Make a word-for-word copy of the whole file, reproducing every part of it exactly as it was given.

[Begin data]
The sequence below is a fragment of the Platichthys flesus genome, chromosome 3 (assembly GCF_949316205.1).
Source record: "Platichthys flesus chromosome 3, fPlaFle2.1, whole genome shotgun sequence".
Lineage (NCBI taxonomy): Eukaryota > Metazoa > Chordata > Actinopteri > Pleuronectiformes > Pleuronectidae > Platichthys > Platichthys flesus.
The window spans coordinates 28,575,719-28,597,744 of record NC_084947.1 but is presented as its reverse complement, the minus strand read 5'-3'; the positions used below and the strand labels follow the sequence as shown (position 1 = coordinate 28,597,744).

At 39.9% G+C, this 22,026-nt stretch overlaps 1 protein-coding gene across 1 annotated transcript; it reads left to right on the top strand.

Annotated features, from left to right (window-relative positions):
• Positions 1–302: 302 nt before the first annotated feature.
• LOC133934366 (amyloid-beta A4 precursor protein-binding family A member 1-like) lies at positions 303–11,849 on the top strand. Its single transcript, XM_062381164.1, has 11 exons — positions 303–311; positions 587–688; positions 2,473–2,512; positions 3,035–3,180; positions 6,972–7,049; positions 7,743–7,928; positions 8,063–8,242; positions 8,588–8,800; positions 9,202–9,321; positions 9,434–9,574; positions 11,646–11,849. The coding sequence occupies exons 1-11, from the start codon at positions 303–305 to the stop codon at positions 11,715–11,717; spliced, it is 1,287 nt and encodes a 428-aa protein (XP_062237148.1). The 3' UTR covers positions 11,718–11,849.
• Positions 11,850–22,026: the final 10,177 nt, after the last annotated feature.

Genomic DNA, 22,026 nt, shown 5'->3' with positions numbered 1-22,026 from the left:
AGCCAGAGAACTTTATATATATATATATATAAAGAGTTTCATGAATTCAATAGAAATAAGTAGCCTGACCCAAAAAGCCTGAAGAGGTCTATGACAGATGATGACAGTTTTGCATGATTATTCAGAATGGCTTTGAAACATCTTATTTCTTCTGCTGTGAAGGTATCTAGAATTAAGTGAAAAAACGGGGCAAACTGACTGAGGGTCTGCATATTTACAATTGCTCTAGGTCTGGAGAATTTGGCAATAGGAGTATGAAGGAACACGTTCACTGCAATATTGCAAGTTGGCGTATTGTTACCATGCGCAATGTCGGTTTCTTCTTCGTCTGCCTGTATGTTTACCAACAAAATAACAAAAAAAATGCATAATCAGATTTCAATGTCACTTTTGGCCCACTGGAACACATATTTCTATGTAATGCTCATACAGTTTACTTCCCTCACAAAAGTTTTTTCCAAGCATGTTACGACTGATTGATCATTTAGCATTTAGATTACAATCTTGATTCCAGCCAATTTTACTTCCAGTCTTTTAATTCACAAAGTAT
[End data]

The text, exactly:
The sequence below is a fragment of the Platichthys flesus genome, chromosome 3 (assembly GCF_949316205.1).
Source record: "Platichthys flesus chromosome 3, fPlaFle2.1, whole genome shotgun sequence".
Lineage (NCBI taxonomy): Eukaryota > Metazoa > Chordata > Actinopteri > Pleuronectiformes > Pleuronectidae > Platichthys > Platichthys flesus.
The window spans coordinates 28,575,719-28,597,744 of record NC_084947.1 but is presented as its reverse complement, the minus strand read 5'-3'; the positions used below and the strand labels follow the sequence as shown (position 1 = coordinate 28,597,744).

At 39.9% G+C, this 22,026-nt stretch overlaps 1 protein-coding gene across 1 annotated transcript; it reads left to right on the top strand.

Annotated features, from left to right (window-relative positions):
• Positions 1–302: 302 nt before the first annotated feature.
• LOC133934366 (amyloid-beta A4 precursor protein-binding family A member 1-like) lies at positions 303–11,849 on the top strand. Its single transcript, XM_062381164.1, has 11 exons — positions 303–311; positions 587–688; positions 2,473–2,512; positions 3,035–3,180; positions 6,972–7,049; positions 7,743–7,928; positions 8,063–8,242; positions 8,588–8,800; positions 9,202–9,321; positions 9,434–9,574; positions 11,646–11,849. The coding sequence occupies exons 1-11, from the start codon at positions 303–305 to the stop codon at positions 11,715–11,717; spliced, it is 1,287 nt and encodes a 428-aa protein (XP_062237148.1). The 3' UTR covers positions 11,718–11,849.
• Positions 11,850–22,026: the final 10,177 nt, after the last annotated feature.

Genomic DNA, 22,026 nt, shown 5'->3' with positions numbered 1-22,026 from the left:
AGCCAGAGAACTTTATATATATATATATATAAAGAGTTTCATGAATTCAATAGAAATAAGTAGCCTGACCCAAAAAGCCTGAAGAGGTCTATGACAGATGATGACAGTTTTGCATGATTATTCAGAATGGCTTTGAAACATCTTATTTCTTCTGCTGTGAAGGTATCTAGAATTAAGTGAAAAAACGGGGCAAACTGACTGAGGGTCTGCATATTTACAATTGCTCTAGGTCTGGAGAATTTGGCAATAGGAGTATGAAGGAACACGTTCACTGCAATATTGCAAGTTGGCGTATTGTTACCATGCGCAATGTCGGTTTCTTCTTCGTCTGCCTGTATGTTTACCAACAAAATAACAAAAAAAATGCATAATCAGATTTCAATGTCACTTTTGGCCCACTGGAACACATATTTCTATGTAATGCTCATACAGTTTACTTCCCTCACAAAAGTTTTTTCCAAGCATGTTACGACTGATTGATCATTTAGCATTTAGATTACAATCTTGATTCCAGCCAATTTTACTTCCAGTCTTTTAATTCACAAAGTAT